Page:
First let's talk about why recovery is so important. At the basic physiological level, marathon training is simply applying repeated stress to your body over time. Adaptation of your body comes in the periods of time between those stresses (runs or any workouts).
It's vital to establish healthy and successful recovery routines to get the most out of your marathon training plan. The guidelines are generally the same across the board. Sleep well, use a foam roller regularly, and put your feet up (literally) after a hard workout.
A large number of runners are the morning types. I've never been that kind of runner but for most this works as a good reward mechanism. Get the run done early and then go on about your day happily knowing that you crossed that workout off your calendar straight away.
Doing this also gives you a stronger incentive to get to bed early and get a sound night's sleep.
Diet is an integral part of recovery and it starts right after your training! Be sure to eat and hydrate quickly after you finish a run or workout and get a good ratio of high-quality carbohydrates, proteins and fats to be sure your muscles can rebuild quickly and store the energy you'll need to make your next run even better.
Diet is also a highly individual but for this post I’ll keep my recommendations simple. Eat real, less-processed foods with a high percentage of vegetables, complex carbohydrates, proteins and healthy fats. I plan to write a more detailed article on optimal fueling for runners later.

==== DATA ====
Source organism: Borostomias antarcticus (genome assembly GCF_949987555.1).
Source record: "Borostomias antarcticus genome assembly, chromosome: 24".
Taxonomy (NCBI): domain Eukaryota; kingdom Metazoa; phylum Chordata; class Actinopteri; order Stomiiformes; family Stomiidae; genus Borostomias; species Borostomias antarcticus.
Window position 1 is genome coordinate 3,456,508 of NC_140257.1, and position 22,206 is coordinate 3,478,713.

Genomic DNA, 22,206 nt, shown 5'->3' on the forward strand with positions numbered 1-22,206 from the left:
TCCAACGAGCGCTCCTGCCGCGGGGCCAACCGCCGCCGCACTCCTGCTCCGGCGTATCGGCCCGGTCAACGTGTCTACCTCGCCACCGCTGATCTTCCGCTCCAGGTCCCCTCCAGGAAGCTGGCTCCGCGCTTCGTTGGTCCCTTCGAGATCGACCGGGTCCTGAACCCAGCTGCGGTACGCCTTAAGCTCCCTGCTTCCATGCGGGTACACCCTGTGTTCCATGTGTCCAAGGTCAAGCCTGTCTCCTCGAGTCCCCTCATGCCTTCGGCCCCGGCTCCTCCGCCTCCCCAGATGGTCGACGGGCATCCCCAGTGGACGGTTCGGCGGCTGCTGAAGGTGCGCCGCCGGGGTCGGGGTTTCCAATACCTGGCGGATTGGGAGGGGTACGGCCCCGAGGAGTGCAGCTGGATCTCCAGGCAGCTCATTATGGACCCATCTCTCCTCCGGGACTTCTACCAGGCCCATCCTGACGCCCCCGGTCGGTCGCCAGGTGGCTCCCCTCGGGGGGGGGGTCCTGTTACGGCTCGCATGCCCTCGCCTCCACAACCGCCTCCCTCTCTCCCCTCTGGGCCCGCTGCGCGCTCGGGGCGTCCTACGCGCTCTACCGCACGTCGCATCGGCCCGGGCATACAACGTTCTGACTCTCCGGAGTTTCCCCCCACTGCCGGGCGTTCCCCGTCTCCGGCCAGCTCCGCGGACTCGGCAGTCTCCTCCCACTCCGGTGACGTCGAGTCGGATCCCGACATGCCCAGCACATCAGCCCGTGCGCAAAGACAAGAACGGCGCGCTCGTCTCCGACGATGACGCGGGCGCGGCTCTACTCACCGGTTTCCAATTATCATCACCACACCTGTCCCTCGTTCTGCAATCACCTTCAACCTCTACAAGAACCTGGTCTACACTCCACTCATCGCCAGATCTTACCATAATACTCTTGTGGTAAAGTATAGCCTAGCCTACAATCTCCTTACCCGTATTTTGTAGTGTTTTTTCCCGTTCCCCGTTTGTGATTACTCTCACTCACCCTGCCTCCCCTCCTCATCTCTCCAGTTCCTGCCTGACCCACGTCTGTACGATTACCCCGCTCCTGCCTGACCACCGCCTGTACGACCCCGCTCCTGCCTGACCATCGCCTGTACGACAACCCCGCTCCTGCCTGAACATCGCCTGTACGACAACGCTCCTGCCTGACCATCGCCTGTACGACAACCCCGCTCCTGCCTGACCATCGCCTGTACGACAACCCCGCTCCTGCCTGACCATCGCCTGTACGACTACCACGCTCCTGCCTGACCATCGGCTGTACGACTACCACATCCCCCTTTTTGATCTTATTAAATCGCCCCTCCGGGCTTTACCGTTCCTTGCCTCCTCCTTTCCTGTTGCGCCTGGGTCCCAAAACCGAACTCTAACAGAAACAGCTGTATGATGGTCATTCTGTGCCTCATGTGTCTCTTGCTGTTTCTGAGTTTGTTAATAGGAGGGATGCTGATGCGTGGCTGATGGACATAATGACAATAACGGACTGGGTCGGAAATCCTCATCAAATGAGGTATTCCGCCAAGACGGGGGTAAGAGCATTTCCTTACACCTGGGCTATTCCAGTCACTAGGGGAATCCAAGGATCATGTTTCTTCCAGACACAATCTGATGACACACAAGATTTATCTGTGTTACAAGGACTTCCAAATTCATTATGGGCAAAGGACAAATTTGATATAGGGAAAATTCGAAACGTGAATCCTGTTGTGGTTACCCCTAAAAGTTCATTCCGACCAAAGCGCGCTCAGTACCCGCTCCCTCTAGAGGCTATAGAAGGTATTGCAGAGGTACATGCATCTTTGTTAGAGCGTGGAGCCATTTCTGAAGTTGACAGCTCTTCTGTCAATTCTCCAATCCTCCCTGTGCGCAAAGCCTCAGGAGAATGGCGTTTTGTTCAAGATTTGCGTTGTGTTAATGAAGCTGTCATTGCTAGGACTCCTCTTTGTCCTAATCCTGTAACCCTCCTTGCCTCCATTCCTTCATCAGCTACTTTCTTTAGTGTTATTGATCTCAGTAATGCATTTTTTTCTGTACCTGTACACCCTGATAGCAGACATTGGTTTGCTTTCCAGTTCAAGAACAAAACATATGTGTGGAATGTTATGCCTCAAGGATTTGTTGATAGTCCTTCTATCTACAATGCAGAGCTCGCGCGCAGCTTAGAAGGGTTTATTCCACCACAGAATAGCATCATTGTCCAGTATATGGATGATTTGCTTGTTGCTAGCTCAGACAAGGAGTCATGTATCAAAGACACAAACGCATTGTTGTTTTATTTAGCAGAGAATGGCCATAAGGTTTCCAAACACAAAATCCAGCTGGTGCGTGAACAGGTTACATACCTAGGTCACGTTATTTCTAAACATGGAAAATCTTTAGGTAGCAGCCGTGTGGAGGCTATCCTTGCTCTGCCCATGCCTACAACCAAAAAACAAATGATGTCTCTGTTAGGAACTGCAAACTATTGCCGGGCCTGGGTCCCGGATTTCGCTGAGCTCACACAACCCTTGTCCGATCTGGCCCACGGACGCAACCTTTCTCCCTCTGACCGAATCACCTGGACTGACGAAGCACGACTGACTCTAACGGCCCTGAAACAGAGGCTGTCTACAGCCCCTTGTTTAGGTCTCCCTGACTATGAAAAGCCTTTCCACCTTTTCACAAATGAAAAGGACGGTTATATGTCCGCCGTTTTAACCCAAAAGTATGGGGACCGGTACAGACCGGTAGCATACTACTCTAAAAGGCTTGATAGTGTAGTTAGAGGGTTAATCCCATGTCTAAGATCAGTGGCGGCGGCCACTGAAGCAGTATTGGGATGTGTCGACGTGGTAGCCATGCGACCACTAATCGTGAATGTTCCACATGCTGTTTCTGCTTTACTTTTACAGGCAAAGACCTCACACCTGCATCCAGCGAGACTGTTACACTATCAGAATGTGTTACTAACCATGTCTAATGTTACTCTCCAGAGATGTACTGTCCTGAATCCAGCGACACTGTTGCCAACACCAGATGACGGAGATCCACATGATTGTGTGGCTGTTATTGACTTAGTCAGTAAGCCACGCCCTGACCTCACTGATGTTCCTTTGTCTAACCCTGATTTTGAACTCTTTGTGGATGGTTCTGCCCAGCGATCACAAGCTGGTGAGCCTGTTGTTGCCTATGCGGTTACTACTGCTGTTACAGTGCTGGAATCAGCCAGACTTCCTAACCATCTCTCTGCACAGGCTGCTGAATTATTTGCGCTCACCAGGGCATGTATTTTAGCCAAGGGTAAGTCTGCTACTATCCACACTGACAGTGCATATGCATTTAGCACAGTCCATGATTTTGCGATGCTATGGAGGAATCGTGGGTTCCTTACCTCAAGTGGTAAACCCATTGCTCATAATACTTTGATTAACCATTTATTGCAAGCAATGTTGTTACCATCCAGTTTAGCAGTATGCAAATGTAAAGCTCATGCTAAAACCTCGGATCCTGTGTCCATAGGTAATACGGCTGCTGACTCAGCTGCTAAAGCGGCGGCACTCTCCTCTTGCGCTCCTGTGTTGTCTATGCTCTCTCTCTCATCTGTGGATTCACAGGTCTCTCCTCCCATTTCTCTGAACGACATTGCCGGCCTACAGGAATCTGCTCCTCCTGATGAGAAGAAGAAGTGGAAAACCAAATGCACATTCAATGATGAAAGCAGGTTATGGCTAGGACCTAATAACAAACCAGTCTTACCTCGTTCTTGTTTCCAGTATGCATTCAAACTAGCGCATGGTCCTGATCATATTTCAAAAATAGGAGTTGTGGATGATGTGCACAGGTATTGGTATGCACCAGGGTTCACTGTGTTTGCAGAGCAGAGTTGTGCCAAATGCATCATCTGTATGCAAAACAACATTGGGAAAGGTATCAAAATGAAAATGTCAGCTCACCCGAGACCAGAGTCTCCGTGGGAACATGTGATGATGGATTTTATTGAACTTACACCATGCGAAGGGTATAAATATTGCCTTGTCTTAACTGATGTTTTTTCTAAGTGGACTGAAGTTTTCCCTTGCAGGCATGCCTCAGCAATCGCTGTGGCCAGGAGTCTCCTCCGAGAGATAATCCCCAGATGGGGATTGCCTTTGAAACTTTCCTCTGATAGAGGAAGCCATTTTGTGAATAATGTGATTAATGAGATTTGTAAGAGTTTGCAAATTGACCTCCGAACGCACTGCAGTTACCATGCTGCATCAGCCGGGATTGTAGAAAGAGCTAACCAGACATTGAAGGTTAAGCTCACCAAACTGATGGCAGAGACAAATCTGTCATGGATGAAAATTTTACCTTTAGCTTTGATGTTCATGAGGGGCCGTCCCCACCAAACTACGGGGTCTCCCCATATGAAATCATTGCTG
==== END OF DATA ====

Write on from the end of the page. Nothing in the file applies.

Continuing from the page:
Once you ramp up your mileage and get into the meat of your marathon training, you’ll be ready to eat just about everything at just about any hour of the day. So keep your kitchen stocked with healthy options or else you may be shocked in the morning to see what you’ve devoured as a midnight snack!
Your end goal is to finish the marathon feeling good about your performance! That will require from 3-6 hours of running at a steady pace depending on your fitness level. So it follows that most of your day to day running workouts will fall close to this 'easy' sustainable pace.
Known as the theory of specificity, it has become more and more popular after the rise of the Hanson's marathon training guide. While it sounds logical enough, for a long time runners did a grand majority of training at a pace that was significantly slower than marathon pace.
As a beginning runner, you should definitely be sticking to 'easy' paces for the over 80% of your running time per week. So what is easy for you? When you're running along you should be able to speak, out loud, in full sentences without losing your breath. If you can't get more than a few words out at a time, you're going too fast.
How to practice your marathon race pace